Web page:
Okay, let’s get back to basics because next week I hope to share some rather obscure poetry forms. But for your busy weekend, we will be writing triplets today and couplets tomorrow, BUT read the details before ya’ jump in. Okay?
Basically, triplets are simply 3 lined poems that rhyme.
BUT . . .
Depending on which EXPERT source you consult you are bound to get different definitions for various forms of poetry. Odd, I know. But I'm trying to find the most accurate definitions I can for this challenge. Some people use the term "tercet" and "triplet" interchangeably when discussing poetry, but that's not what I have found.
A "tercet" is a 3-lined poem (which may or may not rhyme and may or may not share the same meter). Therefore, yes, a "triplet" is a "tercet" BUT all "tercets" are not triplets. Go figure. Remember that a triplet should rhyme.
A "TRIPLET" is a very specific type of tercet and for our purposes pay CLOSE attention to the number of syllables:
HERE’S THE MOST IMPORTANT PART ~ EVERY LINE HAS THE SAME NUMBER OF SYLLABLES or BEATS (and YOU get to choose how many beats your poem will have – just keep the same number for each line)!
Fun times ~ it helps to think of a topic first, any topic (nature is usually the easiest to get an idea about).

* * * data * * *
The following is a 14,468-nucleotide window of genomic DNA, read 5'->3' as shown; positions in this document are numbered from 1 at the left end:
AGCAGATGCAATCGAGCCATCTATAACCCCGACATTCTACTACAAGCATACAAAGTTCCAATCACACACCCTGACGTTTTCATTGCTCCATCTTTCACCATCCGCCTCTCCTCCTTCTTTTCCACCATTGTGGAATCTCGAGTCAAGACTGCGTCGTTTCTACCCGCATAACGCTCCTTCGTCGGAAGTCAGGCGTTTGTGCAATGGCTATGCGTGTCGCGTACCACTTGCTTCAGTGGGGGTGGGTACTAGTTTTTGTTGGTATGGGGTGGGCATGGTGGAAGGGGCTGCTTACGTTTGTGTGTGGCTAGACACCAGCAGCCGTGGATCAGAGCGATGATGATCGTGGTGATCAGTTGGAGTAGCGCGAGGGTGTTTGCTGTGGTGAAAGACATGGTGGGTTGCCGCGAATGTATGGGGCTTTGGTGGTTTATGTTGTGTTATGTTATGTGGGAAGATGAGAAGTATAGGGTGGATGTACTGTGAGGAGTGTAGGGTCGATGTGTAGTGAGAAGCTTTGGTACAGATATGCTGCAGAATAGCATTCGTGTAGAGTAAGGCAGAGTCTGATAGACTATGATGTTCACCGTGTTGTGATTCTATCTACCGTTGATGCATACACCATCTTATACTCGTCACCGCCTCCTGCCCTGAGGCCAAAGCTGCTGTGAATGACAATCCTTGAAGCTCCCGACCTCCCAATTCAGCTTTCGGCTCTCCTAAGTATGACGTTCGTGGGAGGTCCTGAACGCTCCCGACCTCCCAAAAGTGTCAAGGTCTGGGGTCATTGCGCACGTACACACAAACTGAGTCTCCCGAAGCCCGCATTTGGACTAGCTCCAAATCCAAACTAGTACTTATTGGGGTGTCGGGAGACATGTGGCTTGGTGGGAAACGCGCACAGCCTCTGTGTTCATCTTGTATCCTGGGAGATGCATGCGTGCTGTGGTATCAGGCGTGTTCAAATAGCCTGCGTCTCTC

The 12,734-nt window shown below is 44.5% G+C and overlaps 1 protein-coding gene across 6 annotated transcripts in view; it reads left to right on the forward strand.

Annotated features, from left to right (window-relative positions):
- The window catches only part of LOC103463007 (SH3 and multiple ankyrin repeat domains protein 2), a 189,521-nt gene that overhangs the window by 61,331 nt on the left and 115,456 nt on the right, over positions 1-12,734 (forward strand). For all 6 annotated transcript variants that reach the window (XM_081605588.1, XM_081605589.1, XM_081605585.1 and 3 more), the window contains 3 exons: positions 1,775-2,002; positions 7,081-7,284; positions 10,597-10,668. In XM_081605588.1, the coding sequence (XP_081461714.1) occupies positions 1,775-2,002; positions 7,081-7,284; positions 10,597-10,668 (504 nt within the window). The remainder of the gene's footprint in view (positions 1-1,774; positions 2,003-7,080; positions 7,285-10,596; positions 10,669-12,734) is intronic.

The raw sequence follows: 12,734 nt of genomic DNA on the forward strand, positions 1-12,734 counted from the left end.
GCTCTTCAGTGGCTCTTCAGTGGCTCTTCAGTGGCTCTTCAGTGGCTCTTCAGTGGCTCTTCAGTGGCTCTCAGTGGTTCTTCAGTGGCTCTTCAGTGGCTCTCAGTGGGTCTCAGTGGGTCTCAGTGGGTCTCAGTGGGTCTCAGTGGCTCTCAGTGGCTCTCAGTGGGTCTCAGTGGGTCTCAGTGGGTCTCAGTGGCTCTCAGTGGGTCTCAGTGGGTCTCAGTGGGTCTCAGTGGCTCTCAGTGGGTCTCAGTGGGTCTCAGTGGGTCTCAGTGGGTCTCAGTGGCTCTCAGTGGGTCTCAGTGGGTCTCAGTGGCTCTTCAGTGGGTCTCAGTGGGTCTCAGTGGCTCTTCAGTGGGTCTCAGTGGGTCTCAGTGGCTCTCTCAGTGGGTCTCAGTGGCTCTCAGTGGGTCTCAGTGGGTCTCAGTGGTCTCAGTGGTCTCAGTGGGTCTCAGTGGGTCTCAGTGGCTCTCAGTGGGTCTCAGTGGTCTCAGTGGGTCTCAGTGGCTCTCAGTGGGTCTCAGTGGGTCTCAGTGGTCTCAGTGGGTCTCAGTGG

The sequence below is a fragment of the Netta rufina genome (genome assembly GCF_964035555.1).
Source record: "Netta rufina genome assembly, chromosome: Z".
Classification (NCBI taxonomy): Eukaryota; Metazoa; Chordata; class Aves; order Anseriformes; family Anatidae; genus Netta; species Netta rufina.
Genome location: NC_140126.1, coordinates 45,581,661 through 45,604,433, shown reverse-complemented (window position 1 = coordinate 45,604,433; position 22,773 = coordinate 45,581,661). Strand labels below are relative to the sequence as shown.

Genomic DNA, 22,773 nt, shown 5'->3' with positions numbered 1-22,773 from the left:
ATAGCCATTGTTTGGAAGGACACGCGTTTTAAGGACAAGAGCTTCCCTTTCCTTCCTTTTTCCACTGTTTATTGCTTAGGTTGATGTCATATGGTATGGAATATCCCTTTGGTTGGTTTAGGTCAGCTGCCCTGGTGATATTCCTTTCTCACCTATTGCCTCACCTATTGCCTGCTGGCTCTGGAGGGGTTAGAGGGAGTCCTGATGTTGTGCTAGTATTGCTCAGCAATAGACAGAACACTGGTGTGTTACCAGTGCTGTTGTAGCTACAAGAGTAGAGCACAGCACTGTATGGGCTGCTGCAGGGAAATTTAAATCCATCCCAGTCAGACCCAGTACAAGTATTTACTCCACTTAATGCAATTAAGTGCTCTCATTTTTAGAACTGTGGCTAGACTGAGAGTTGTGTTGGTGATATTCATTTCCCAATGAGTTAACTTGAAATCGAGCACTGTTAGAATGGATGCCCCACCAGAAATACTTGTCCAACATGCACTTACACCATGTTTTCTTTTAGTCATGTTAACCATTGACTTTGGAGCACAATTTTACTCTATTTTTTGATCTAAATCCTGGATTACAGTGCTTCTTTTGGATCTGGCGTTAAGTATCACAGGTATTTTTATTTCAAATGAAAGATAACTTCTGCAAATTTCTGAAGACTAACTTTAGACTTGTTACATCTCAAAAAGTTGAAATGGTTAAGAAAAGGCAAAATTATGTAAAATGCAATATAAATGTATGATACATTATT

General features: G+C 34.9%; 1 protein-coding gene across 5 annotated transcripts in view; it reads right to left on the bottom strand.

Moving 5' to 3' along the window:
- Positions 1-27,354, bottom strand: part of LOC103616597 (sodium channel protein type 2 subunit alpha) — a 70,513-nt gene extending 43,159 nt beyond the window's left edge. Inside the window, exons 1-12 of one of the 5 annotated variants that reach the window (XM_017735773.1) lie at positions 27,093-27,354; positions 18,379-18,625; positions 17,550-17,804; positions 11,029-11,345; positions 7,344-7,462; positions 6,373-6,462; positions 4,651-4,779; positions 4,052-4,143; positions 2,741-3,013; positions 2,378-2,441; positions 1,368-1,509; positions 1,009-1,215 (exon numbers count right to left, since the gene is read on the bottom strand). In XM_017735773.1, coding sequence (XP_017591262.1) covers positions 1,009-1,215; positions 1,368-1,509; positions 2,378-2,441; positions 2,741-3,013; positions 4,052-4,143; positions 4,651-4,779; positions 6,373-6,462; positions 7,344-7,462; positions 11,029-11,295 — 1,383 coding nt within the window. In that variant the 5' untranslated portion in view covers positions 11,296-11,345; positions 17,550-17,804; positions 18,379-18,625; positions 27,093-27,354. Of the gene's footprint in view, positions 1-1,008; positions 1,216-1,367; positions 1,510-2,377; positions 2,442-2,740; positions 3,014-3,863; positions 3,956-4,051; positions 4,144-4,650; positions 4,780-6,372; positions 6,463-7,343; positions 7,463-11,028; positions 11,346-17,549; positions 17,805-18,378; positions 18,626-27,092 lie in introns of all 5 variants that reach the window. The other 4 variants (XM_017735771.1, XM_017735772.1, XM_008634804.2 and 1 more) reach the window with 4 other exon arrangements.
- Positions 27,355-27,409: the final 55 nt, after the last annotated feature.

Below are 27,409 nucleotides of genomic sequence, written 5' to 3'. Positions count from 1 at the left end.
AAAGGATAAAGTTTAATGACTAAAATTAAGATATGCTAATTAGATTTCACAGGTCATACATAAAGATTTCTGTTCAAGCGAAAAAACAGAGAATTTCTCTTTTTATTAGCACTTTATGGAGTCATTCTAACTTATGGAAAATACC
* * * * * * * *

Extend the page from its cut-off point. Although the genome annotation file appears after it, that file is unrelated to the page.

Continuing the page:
Here’s a well-known triplet:
Hear no evil
See no evil
Speak no evil
I pray my words today are sweet,
in case there’s some I have to eat,
it makes friends easier to keep!
© 2011 by Stephanie Abney
The house is quiet as it can be
At last some peace to think quietly
Can't wait for them to come home to me
© 2011 Mary Walling (deceased – Mary loved doing Poetry Month)
Finding words that always rhyme
Really takes a lot of time
Is not rhyming such a crime?
© 2014 by Stephanie Abney
I held her weathered hands in mine
Proof of her life’s work, so divine
Gone from me now, for a short time
© 2017 by Stephanie Abney
Now, it's YOUR turn :) HAVE FUN!!!
PLEASE REMEMBER ~ any poetry found on this blog, written by me, is my personal property and may not be used without my permission, other than sharing it as an example in a lesson or to read it to someone. The same goes for any poems that are shared in the comments of this blog or elsewhere online as a result of this challenge. They are the creative property of the person who writes them. These poems are their original work and no one may use them without their permission. It is understood that they own the copyright to them as soon as they post them. Thanks so much!
Also, if you choose to post your poems on your own blog ~ that’s awesome. But PLEASE don’t just copy and paste my daily instructions, but rather post your poem on your blog or your FB wall or wherever AND LINK BACK TO THIS BLOG POST for others to come here to read the instructions. I’ve spent considerable time researching the poetry forms and writing them up to share with you. Thanks for respecting my work and the creative work of others.